Nowdays I can’t really concentrate in bars due some latent A.D.D. that has me more interested in people watching than sitting with my gentle loneliness that brought forth much of my writing.  Other than my pickiness of not sitting by a kitchen or facing the crowd in a restaurant, I don’t really notice symmetrically conflicting items like oddly placed decorative ornaments.  I also just bought a house so there’s no need to go anywhere but home to find myself anymore. 


From The Archives (circa 2003): Good Whatevers


My brother, Jeffrey Lee Ben, turns 21 this August 23rd.  We made a pact some time ago that we would ring in the occasion by drinking his first legal beer together.  It has been two years and seven months, give or take a couple weeks, since I have physically been in the same room as my brother.  This August 23rd I will keep our promise to drink his first legal beer together despite the absence of his physicality.


I get chills, in my car, more so in the winter months of the year.  Initially, it’s frightening and I want the feeling to go away.  Later, it feels like the homecoming warmth of all my favorite feelings in one split-second before I feel the chill.  My brother is sitting, relaxed, in the backseat of my car listening to the whirlwind of thoughts in my head.  We are having conversations of silence for hours before it is time for him to go, wherever he goes. 


Before he goes, we share a moment; that moment binds lifetimes of images that I cannot see as clearly when he leaves.  I never want to open my eyes and return to the continuous world around me, reveling in circular bliss and breathing in love all around me; I open my eyes.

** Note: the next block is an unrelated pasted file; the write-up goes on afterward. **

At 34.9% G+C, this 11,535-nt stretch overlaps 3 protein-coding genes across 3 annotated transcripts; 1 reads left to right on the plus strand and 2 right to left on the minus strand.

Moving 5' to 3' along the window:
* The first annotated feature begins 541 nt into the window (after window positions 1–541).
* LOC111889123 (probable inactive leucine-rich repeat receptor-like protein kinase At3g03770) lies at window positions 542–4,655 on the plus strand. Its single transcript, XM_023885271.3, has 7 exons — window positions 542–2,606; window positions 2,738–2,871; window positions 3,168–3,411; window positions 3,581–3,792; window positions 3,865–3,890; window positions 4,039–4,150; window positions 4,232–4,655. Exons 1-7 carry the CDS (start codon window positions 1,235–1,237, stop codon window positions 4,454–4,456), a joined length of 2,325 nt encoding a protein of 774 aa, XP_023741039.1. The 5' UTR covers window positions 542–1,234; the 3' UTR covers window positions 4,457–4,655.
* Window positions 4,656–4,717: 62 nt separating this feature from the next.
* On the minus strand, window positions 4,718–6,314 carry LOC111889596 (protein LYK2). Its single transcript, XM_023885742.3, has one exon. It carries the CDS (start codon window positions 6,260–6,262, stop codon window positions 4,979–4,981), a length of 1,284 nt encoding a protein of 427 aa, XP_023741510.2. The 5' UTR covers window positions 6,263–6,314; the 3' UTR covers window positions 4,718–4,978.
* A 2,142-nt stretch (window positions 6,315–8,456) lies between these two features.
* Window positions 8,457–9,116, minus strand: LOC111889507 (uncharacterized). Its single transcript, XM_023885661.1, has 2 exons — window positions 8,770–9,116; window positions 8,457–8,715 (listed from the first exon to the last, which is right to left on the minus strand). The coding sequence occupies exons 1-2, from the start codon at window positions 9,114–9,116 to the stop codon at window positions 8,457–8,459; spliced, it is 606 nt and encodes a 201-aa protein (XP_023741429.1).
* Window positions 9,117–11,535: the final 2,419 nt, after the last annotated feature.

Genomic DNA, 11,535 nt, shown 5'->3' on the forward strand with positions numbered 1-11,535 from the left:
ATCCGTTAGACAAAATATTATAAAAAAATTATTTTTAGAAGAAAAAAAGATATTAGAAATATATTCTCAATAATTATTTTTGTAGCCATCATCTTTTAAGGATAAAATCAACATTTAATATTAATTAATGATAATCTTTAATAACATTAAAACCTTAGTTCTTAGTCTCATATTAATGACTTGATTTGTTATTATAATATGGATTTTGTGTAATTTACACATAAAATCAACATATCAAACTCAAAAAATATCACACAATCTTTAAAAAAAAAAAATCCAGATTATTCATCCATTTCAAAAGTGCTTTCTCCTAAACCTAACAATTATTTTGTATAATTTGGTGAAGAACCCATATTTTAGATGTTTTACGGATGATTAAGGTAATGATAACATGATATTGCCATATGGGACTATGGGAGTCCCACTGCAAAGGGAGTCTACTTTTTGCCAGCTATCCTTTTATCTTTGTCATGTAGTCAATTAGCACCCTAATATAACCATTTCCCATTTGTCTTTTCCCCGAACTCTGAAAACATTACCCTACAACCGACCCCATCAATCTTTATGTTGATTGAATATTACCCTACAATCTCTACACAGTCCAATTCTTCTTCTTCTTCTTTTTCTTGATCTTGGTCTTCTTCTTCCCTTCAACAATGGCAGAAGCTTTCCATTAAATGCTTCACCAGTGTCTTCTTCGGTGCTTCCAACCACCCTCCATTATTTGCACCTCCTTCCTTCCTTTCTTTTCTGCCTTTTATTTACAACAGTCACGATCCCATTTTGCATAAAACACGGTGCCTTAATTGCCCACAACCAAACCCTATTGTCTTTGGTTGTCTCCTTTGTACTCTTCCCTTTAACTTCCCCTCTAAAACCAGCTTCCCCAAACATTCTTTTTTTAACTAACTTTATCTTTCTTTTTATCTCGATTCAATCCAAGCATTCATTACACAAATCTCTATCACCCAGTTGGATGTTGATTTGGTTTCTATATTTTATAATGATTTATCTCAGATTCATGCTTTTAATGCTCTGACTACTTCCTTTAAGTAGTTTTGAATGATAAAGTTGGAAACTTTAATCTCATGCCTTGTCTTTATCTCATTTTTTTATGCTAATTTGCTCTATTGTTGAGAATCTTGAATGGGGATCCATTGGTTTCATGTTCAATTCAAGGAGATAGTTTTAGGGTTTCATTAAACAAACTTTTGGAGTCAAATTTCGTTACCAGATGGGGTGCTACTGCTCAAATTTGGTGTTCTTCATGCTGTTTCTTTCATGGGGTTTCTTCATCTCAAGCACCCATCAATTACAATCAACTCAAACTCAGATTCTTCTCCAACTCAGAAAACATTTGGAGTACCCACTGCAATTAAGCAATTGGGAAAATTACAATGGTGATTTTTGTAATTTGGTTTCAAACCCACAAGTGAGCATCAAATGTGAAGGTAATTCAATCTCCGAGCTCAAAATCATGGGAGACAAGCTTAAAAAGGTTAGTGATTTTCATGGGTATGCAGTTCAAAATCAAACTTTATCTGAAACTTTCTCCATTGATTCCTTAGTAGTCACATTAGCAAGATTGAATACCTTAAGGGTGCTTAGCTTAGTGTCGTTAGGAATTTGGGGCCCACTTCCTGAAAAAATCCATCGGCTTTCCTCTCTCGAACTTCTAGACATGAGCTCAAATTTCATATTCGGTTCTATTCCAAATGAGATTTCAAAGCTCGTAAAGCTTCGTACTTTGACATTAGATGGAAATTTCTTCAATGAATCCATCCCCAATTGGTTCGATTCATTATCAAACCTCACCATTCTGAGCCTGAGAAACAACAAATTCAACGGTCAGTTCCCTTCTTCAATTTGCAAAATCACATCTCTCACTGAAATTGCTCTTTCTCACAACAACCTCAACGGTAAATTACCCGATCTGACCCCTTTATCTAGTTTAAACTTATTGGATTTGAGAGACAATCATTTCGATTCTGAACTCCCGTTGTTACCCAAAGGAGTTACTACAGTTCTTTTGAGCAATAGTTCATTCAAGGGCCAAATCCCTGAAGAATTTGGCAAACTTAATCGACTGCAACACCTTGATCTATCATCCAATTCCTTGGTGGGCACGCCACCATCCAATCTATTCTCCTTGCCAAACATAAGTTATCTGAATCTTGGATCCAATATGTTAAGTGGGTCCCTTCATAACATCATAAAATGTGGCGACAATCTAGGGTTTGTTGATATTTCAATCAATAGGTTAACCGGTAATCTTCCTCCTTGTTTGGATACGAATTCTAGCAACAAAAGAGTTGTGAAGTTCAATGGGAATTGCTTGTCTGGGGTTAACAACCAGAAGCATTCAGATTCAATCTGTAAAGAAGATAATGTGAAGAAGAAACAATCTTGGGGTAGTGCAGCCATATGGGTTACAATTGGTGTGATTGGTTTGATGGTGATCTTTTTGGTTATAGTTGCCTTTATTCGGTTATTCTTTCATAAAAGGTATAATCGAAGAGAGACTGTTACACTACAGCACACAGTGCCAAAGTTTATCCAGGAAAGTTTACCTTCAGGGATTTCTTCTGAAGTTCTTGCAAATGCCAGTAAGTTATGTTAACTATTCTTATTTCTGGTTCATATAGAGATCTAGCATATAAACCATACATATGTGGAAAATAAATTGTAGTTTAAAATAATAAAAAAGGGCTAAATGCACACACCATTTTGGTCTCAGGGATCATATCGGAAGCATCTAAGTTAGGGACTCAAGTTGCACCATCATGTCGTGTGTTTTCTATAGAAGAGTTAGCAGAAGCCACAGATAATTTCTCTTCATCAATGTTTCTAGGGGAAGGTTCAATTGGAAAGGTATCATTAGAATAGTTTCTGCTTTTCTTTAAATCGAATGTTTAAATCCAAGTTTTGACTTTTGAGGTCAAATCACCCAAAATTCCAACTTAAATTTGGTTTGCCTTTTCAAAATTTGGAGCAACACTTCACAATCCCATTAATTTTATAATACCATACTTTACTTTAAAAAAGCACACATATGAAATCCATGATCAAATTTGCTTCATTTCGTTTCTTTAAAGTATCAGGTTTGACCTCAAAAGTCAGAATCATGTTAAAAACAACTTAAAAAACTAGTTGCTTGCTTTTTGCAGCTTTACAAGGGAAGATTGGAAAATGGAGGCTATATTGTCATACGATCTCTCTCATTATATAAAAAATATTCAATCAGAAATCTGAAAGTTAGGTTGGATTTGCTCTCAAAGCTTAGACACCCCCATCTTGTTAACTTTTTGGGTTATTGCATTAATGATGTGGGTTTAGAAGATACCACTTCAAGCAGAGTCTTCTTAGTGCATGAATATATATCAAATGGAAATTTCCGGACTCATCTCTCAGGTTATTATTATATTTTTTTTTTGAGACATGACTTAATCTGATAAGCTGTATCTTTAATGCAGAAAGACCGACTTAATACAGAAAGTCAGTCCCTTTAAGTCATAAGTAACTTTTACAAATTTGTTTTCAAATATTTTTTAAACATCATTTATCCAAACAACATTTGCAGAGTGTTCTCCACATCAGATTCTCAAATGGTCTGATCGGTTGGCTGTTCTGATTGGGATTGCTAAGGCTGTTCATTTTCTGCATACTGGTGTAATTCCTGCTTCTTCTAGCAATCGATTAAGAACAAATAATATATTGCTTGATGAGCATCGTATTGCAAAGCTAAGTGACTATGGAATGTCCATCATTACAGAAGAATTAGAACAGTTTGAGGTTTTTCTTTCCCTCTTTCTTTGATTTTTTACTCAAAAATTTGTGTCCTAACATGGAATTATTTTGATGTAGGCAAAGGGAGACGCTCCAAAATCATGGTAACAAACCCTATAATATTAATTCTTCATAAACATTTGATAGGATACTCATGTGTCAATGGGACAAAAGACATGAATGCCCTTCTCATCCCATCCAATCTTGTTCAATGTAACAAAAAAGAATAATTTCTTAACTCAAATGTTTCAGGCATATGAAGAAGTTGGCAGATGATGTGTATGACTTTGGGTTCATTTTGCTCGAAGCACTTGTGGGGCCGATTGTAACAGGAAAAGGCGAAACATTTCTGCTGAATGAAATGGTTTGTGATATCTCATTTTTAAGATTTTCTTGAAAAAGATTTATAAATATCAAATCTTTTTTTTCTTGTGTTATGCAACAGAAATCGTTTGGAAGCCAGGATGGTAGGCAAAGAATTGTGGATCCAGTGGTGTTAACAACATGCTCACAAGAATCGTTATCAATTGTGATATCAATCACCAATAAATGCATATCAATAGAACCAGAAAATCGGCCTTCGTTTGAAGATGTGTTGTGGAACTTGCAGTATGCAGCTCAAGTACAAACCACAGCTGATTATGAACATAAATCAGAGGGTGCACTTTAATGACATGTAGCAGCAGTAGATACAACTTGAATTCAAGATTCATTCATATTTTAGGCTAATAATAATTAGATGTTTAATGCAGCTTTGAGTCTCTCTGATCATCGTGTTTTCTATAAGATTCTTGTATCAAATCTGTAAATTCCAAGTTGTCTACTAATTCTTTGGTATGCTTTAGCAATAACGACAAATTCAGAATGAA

Trying to make sense of who my brother was to me and who he is to me now, I think about the infinitesimal memories that make the life-size memories seem so much more immeasurable. 


The curvature of his slim feet, I remember that.  His nostrils flaring from excitement, I remember that.  The tiny scar above his eye; the imperfections that made him so beautiful, I remember that.  His chest slowly moving up and down while he snored during his sleep, I remember that.  The illumination of his face in reds and greens during an excited Christmas Eve night, I could never forget that.  The textures of his long, thin fingers that would carve out his life, I can see them clearly.  His deep dark expressive eyes that could give him away so easily, crystal clear. 


Good whatevers that move us along seem to be life’s way of holding onto the best parts of change.  Easily enough, I could fall down the spiral of anguish to feel the thick ridges in my side.  I keep climbing, though, hearing the voices of my childhood that will never evolve into adulthood.  I am swimming in the sounds of wishful imagery and his voice grows, deepens and makes those would-be words. 


He sings for me, he writes for me, he paints for me and I grow without him still yet with him soaring in and out of my being.  I am truly lucky, to have spent eighteen years without an epiphany of how overwhelming a person could be.  Had the epiphany of his amazing existence hit me, long ago, I do not think my heart could stand another life-luster beat. 


While I sit, in any bar in any town, waiting for my brother to show up for our drink on August 23rd, I briefly wonder what I would say or do if he walked through the door to meet me for our drink.  As his bottle of beer sits across from me, I will raise mine and send him a toast when the clock hits midnight.  “Happy 21st Birthday my little brother, here’s to ‘good whatevers’ and many more.”